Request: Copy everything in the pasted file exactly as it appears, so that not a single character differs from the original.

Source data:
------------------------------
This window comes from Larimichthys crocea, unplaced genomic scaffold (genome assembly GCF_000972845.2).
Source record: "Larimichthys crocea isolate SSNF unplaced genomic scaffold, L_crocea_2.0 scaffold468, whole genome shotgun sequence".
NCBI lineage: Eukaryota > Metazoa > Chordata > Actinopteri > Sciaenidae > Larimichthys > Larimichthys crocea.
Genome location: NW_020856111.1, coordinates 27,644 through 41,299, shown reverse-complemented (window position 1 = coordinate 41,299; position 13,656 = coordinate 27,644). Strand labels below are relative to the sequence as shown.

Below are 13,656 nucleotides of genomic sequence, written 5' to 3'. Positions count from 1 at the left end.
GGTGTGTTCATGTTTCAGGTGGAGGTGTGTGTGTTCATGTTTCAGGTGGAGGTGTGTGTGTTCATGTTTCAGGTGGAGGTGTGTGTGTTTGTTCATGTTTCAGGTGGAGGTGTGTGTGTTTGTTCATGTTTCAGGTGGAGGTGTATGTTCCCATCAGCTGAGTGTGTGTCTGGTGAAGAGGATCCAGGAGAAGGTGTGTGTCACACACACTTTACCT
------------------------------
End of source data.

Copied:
This window comes from Larimichthys crocea, unplaced genomic scaffold (genome assembly GCF_000972845.2).
Source record: "Larimichthys crocea isolate SSNF unplaced genomic scaffold, L_crocea_2.0 scaffold468, whole genome shotgun sequence".
NCBI lineage: Eukaryota > Metazoa > Chordata > Actinopteri > Sciaenidae > Larimichthys > Larimichthys crocea.
Genome location: NW_020856111.1, coordinates 27,644 through 41,299, shown reverse-complemented (window position 1 = coordinate 41,299; position 13,656 = coordinate 27,644). Strand labels below are relative to the sequence as shown.

Below are 13,656 nucleotides of genomic sequence, written 5' to 3'. Positions count from 1 at the left end.
GGTGTGTTCATGTTTCAGGTGGAGGTGTGTGTGTTCATGTTTCAGGTGGAGGTGTGTGTGTTCATGTTTCAGGTGGAGGTGTGTGTGTTTGTTCATGTTTCAGGTGGAGGTGTGTGTGTTTGTTCATGTTTCAGGTGGAGGTGTATGTTCCCATCAGCTGAGTGTGTGTCTGGTGAAGAGGATCCAGGAGAAGGTGTGTGTCACACACACTTTACCT